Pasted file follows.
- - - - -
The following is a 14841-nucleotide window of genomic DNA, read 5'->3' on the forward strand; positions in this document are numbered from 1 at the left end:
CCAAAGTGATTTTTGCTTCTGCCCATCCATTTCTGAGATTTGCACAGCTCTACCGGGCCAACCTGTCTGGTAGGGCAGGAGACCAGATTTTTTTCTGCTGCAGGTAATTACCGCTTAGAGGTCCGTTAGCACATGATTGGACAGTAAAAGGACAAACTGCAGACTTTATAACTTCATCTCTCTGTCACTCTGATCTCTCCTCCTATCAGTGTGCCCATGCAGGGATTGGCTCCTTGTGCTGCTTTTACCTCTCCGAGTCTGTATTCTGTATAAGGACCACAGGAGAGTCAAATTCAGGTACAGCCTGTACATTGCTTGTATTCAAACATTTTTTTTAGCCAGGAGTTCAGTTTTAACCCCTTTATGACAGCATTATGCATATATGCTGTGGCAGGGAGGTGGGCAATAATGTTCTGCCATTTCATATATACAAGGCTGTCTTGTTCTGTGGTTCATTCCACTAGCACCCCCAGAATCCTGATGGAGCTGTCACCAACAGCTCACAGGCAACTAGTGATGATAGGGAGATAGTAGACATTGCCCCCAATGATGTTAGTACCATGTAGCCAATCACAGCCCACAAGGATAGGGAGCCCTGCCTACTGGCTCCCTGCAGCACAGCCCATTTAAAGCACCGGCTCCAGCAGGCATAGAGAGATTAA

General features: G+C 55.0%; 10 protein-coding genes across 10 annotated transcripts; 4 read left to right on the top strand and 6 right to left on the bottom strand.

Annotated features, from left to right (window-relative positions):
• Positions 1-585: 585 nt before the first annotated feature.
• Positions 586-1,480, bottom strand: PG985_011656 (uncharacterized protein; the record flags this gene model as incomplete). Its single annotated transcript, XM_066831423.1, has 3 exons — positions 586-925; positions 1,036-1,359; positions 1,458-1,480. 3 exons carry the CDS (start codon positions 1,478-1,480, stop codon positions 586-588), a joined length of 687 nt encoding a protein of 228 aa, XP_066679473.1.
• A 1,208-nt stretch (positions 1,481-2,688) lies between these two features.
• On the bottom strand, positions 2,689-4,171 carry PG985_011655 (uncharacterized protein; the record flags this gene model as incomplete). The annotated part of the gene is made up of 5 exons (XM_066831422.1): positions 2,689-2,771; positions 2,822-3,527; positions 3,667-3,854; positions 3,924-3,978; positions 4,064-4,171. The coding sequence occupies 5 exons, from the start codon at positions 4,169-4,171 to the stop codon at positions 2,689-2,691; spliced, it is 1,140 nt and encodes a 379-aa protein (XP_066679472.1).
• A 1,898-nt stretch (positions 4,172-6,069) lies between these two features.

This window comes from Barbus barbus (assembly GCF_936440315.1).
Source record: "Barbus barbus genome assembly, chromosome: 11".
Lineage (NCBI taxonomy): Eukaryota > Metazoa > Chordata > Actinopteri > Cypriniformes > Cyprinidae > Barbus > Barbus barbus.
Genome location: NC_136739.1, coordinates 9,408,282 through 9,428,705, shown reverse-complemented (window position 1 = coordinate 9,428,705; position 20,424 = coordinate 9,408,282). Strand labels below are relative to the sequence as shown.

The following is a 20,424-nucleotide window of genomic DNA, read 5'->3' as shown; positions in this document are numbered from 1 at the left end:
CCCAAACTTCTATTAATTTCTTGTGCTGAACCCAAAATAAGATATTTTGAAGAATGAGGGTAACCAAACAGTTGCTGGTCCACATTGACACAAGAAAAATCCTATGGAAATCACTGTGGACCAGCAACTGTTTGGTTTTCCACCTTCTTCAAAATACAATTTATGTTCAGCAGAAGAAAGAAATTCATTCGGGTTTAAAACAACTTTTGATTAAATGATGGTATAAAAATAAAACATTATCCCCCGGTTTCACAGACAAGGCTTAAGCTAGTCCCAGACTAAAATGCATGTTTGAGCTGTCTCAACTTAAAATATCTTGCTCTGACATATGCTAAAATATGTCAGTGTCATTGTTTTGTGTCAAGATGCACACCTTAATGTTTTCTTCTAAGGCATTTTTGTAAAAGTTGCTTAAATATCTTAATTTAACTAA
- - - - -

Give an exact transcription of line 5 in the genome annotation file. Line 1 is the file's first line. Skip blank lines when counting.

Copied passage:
• Positions 1-585: 585 nt before the first annotated feature.